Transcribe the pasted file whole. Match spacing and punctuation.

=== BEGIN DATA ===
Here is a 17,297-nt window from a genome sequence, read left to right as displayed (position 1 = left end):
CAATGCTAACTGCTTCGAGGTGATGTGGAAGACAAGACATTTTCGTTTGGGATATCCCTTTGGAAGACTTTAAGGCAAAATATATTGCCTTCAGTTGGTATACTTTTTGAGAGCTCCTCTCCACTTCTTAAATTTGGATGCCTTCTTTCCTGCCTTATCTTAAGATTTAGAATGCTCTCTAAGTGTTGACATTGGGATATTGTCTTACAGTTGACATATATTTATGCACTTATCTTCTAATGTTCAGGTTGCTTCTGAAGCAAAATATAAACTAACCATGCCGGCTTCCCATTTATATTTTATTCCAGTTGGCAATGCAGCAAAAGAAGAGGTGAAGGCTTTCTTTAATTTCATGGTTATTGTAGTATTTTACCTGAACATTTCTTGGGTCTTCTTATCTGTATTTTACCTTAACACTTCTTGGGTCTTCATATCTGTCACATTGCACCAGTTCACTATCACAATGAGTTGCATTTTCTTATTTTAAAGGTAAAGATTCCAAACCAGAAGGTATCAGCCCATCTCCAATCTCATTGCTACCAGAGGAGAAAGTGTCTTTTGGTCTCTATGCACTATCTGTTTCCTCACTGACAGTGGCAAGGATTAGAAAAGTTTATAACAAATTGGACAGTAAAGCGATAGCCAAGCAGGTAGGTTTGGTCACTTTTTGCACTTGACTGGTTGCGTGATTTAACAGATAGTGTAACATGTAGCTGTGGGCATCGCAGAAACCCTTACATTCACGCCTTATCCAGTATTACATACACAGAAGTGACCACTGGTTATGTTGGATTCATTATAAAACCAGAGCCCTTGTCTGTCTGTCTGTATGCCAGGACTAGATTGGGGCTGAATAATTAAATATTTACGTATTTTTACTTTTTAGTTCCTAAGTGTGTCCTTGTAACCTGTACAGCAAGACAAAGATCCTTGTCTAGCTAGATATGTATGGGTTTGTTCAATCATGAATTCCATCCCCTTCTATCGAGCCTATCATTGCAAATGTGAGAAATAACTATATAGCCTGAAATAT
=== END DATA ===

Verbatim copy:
Here is a 17,297-nt window from a genome sequence, read left to right as displayed (position 1 = left end):
CAATGCTAACTGCTTCGAGGTGATGTGGAAGACAAGACATTTTCGTTTGGGATATCCCTTTGGAAGACTTTAAGGCAAAATATATTGCCTTCAGTTGGTATACTTTTTGAGAGCTCCTCTCCACTTCTTAAATTTGGATGCCTTCTTTCCTGCCTTATCTTAAGATTTAGAATGCTCTCTAAGTGTTGACATTGGGATATTGTCTTACAGTTGACATATATTTATGCACTTATCTTCTAATGTTCAGGTTGCTTCTGAAGCAAAATATAAACTAACCATGCCGGCTTCCCATTTATATTTTATTCCAGTTGGCAATGCAGCAAAAGAAGAGGTGAAGGCTTTCTTTAATTTCATGGTTATTGTAGTATTTTACCTGAACATTTCTTGGGTCTTCTTATCTGTATTTTACCTTAACACTTCTTGGGTCTTCATATCTGTCACATTGCACCAGTTCACTATCACAATGAGTTGCATTTTCTTATTTTAAAGGTAAAGATTCCAAACCAGAAGGTATCAGCCCATCTCCAATCTCATTGCTACCAGAGGAGAAAGTGTCTTTTGGTCTCTATGCACTATCTGTTTCCTCACTGACAGTGGCAAGGATTAGAAAAGTTTATAACAAATTGGACAGTAAAGCGATAGCCAAGCAGGTAGGTTTGGTCACTTTTTGCACTTGACTGGTTGCGTGATTTAACAGATAGTGTAACATGTAGCTGTGGGCATCGCAGAAACCCTTACATTCACGCCTTATCCAGTATTACATACACAGAAGTGACCACTGGTTATGTTGGATTCATTATAAAACCAGAGCCCTTGTCTGTCTGTCTGTATGCCAGGACTAGATTGGGGCTGAATAATTAAATATTTACGTATTTTTACTTTTTAGTTCCTAAGTGTGTCCTTGTAACCTGTACAGCAAGACAAAGATCCTTGTCTAGCTAGATATGTATGGGTTTGTTCAATCATGAATTCCATCCCCTTCTATCGAGCCTATCATTGCAAATGTGAGAAATAACTATATAGCCTGAAATAT